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I'm not sure I can say this about any other pop song, but I remember exactly where I was the first time I heard Smells Like Teen Spirit. The angsty wall of sound blasting out of my friend's roommate's boom box may not have announced itself immediately as the voice of a generation, but it demanded a thrilled, "What is this?"

Less than three years later came that other remember-where-you-were-when Nirvana moment.

April 5 marks 20 years since Kurt Cobain shot himself at his Seattle home. He was 27, with superstar-level fame and wealth – not to mention a wife and a one-year-old daughter. He also had many personal issues, including depression and a heroin addiction.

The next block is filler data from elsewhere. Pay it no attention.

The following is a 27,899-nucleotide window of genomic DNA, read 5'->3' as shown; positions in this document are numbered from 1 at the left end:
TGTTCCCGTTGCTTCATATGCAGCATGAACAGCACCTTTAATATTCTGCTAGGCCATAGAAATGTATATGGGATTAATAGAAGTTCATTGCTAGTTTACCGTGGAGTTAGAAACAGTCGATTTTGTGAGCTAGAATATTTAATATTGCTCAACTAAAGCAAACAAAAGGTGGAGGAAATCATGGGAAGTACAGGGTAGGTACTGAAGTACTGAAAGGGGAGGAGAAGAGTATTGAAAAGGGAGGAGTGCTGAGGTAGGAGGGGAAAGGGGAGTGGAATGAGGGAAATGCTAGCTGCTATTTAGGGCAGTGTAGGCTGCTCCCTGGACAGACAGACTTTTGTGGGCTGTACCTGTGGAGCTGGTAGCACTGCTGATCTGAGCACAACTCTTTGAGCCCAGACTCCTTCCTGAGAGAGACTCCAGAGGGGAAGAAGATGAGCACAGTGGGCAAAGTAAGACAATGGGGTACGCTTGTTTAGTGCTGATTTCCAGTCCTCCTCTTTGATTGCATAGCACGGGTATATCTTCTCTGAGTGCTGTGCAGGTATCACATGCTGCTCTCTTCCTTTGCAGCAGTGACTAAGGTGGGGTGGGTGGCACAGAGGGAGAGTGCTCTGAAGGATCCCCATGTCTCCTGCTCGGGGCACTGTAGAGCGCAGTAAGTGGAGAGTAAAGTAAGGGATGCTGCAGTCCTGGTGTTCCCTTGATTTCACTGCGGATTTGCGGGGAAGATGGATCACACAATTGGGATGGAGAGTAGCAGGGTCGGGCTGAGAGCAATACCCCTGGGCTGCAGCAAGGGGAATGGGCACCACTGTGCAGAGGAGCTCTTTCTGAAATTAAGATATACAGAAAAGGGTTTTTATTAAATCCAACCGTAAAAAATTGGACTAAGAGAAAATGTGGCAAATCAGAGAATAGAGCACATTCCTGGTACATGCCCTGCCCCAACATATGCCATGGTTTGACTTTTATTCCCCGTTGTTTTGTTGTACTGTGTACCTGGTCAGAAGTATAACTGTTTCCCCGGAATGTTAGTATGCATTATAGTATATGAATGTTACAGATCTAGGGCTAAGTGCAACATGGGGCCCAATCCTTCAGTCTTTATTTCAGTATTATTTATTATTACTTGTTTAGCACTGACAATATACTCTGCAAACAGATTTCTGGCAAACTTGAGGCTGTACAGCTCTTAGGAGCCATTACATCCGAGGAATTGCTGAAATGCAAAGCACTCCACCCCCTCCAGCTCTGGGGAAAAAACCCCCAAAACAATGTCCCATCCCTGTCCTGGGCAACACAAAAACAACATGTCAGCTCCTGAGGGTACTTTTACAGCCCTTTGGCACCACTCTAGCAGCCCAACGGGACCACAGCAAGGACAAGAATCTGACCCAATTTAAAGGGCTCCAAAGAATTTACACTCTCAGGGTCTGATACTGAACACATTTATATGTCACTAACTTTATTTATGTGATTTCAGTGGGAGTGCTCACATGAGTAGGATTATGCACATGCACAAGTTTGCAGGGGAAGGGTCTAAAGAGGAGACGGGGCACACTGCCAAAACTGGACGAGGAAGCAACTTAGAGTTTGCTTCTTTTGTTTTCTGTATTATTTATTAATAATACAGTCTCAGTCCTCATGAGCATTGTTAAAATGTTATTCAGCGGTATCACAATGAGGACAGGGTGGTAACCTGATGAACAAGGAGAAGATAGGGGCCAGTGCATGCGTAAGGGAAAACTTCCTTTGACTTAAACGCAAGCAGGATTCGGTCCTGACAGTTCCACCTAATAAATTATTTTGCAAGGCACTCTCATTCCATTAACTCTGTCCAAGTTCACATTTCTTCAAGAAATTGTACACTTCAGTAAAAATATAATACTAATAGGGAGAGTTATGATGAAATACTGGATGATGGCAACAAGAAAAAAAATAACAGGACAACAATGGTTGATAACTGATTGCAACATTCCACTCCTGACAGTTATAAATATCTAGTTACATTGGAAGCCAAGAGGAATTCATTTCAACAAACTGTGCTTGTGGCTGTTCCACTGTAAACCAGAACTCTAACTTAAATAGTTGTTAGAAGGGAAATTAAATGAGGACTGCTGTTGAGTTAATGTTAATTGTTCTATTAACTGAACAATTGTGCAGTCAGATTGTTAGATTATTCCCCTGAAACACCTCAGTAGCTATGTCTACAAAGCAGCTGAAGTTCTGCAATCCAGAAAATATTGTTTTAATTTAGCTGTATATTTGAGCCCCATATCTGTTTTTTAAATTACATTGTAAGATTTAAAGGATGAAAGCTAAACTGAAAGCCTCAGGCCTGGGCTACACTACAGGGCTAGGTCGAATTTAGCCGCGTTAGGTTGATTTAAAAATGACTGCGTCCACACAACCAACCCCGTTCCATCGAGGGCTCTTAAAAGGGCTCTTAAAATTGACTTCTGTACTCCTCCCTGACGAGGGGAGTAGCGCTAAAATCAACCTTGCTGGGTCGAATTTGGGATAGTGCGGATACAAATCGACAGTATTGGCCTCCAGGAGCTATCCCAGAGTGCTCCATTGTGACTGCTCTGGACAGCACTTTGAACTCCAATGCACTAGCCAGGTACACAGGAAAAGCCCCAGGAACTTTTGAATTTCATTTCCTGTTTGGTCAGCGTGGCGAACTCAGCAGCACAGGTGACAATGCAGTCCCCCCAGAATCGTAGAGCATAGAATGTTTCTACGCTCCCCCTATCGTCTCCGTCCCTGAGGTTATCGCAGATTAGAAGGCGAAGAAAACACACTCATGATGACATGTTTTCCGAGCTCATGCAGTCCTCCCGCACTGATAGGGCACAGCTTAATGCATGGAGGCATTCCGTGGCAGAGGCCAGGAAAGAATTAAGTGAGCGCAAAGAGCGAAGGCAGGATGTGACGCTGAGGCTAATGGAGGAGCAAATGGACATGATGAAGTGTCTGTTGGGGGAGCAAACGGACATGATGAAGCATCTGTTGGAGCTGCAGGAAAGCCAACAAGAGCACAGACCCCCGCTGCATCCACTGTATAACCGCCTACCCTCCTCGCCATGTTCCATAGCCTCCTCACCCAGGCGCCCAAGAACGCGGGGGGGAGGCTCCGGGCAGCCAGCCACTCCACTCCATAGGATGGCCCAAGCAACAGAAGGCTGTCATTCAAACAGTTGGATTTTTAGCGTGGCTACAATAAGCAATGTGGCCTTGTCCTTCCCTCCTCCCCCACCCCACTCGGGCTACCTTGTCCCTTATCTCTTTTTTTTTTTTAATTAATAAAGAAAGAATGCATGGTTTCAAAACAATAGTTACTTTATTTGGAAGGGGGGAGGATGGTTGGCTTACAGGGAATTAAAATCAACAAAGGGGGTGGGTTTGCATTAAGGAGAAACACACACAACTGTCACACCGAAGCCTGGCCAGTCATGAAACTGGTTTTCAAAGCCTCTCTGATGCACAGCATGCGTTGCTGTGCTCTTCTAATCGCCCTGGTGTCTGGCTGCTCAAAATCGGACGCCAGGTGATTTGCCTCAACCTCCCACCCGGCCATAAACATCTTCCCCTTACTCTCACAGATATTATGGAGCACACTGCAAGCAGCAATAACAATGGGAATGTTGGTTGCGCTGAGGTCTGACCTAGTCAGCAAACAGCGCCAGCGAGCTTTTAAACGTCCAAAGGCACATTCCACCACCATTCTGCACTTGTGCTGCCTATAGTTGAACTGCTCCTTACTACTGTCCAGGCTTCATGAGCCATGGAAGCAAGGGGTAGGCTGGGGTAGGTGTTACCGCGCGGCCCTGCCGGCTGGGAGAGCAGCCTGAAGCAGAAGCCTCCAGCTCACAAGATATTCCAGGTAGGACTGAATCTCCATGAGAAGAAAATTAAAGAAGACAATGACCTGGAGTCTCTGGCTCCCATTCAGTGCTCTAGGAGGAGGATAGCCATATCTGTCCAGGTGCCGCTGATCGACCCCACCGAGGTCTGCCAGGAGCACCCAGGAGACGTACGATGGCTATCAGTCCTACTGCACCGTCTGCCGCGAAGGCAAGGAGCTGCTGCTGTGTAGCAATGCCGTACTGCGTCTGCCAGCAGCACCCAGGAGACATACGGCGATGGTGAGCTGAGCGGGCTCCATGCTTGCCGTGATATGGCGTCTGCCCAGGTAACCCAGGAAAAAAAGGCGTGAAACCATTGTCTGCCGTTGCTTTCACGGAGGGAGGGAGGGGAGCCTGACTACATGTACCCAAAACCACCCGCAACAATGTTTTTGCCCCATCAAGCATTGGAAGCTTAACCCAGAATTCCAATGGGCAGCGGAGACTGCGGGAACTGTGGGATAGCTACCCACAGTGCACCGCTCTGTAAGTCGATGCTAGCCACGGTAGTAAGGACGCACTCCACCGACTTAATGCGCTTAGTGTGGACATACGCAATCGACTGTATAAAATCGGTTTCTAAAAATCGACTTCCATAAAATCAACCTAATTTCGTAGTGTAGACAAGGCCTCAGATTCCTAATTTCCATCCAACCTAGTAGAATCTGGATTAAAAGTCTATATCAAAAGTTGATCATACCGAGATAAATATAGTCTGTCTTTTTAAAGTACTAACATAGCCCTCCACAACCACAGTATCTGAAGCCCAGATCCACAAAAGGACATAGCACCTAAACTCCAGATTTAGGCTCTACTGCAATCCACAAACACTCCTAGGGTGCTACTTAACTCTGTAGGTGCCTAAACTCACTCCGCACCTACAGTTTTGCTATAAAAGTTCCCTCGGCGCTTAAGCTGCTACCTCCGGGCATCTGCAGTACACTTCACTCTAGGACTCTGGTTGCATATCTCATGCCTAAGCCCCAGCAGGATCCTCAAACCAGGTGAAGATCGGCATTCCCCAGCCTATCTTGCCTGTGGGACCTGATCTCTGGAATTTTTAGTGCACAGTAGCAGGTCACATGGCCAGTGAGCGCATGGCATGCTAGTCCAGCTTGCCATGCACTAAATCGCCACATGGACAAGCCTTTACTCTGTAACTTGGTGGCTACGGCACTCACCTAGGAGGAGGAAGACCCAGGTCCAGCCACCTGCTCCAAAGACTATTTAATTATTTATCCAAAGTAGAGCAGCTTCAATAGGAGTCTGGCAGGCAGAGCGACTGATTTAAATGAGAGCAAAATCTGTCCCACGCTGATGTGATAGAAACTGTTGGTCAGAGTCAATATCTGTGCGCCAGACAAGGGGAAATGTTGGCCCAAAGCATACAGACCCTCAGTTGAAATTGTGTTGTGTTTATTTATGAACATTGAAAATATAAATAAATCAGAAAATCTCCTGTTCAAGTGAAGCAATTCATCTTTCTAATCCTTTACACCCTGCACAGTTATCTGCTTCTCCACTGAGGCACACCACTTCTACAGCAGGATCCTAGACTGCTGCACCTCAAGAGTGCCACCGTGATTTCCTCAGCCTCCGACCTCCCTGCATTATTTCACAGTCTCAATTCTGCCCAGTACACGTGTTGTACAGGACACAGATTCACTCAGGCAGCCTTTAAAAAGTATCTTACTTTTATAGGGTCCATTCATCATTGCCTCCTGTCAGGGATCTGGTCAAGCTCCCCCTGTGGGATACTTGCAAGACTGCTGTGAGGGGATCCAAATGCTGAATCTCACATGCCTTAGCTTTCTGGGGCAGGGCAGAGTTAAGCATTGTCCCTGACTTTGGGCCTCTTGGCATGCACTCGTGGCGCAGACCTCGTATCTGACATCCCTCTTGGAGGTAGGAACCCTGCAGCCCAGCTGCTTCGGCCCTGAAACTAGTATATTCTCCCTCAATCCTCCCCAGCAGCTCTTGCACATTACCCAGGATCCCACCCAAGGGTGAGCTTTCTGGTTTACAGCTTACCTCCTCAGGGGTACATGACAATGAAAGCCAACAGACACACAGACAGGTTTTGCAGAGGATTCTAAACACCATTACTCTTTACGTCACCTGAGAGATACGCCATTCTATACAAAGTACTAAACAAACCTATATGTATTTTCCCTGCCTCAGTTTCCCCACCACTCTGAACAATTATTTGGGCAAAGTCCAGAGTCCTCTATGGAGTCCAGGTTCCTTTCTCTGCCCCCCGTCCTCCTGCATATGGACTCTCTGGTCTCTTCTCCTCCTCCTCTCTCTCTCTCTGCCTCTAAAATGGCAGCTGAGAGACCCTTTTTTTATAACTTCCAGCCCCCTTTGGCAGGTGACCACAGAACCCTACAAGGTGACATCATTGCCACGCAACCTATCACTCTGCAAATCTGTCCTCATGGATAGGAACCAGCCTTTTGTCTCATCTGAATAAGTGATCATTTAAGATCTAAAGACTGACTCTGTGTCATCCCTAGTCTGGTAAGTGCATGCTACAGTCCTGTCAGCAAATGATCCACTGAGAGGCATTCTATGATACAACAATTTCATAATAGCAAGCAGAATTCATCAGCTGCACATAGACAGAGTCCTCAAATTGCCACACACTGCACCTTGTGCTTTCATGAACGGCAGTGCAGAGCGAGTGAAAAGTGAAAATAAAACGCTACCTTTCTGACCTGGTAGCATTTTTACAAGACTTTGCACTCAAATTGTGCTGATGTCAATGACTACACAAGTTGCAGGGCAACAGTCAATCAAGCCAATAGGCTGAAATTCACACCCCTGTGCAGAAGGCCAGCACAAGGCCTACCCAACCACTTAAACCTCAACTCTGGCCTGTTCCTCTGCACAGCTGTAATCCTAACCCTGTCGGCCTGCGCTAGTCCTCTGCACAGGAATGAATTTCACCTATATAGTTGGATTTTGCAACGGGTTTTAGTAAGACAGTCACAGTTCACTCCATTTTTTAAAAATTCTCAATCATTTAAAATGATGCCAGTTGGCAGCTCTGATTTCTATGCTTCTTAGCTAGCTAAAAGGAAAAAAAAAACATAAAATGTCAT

With this grim anniversary, and Nirvana's induction next week into the Rock and Roll Hall of Fame, Cobain is making headlines again. His hometown of Aberdeen, Wash., has unveiled a (much-maligned) memorial statue. His mother is trying to sell the tiny, wrong-side-of-the-tracks house where he grew up for $500,000 (U.S.). New police photos have been released of the death scene by the Seattle Police Department. His widow Courtney Love is musing about a Nirvana Broadway musical.

And in rainy Seattle, a week before the anniversary, a steady stream of fans made the pilgrimage to the closest thing the city offers to a memorial – a bench thick with graffiti and carved tributes in the tiny park next to the lakeview home where he lived, and died. A Nirvana exhibit at the EMP Museum (formerly the Experience Music Project) was doing a brisk business too.